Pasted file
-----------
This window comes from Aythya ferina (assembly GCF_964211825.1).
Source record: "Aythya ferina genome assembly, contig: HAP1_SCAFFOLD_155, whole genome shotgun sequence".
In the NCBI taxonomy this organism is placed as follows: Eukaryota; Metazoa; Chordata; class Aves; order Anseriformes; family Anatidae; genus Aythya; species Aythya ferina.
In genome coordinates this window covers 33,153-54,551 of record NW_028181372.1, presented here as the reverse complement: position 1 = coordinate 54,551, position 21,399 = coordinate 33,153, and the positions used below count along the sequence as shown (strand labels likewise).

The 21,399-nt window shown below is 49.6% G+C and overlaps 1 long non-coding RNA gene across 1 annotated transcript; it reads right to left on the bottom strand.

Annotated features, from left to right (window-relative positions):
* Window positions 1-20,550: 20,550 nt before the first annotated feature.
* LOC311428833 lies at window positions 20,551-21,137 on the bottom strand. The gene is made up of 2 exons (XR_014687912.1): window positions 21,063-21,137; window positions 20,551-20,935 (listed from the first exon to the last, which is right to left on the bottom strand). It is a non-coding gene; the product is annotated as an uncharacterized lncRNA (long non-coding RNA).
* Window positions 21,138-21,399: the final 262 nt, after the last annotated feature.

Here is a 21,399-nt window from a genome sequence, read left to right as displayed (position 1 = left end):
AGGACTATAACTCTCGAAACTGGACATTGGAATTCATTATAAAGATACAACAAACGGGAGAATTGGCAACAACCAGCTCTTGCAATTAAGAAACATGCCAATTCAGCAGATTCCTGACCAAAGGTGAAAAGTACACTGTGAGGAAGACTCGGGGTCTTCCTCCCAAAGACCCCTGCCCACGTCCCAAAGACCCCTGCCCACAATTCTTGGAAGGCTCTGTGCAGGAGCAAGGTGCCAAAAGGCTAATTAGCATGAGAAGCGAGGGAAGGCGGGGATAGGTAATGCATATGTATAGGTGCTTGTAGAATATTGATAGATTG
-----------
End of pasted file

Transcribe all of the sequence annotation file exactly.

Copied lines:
This window comes from Aythya ferina (assembly GCF_964211825.1).
Source record: "Aythya ferina genome assembly, contig: HAP1_SCAFFOLD_155, whole genome shotgun sequence".
In the NCBI taxonomy this organism is placed as follows: Eukaryota; Metazoa; Chordata; class Aves; order Anseriformes; family Anatidae; genus Aythya; species Aythya ferina.
In genome coordinates this window covers 33,153-54,551 of record NW_028181372.1, presented here as the reverse complement: position 1 = coordinate 54,551, position 21,399 = coordinate 33,153, and the positions used below count along the sequence as shown (strand labels likewise).

The 21,399-nt window shown below is 49.6% G+C and overlaps 1 long non-coding RNA gene across 1 annotated transcript; it reads right to left on the bottom strand.

Annotated features, from left to right (window-relative positions):
* Window positions 1-20,550: 20,550 nt before the first annotated feature.
* LOC311428833 lies at window positions 20,551-21,137 on the bottom strand. The gene is made up of 2 exons (XR_014687912.1): window positions 21,063-21,137; window positions 20,551-20,935 (listed from the first exon to the last, which is right to left on the bottom strand). It is a non-coding gene; the product is annotated as an uncharacterized lncRNA (long non-coding RNA).
* Window positions 21,138-21,399: the final 262 nt, after the last annotated feature.

Here is a 21,399-nt window from a genome sequence, read left to right as displayed (position 1 = left end):
AGGACTATAACTCTCGAAACTGGACATTGGAATTCATTATAAAGATACAACAAACGGGAGAATTGGCAACAACCAGCTCTTGCAATTAAGAAACATGCCAATTCAGCAGATTCCTGACCAAAGGTGAAAAGTACACTGTGAGGAAGACTCGGGGTCTTCCTCCCAAAGACCCCTGCCCACGTCCCAAAGACCCCTGCCCACAATTCTTGGAAGGCTCTGTGCAGGAGCAAGGTGCCAAAAGGCTAATTAGCATGAGAAGCGAGGGAAGGCGGGGATAGGTAATGCATATGTATAGGTGCTTGTAGAATATTGATAGATTG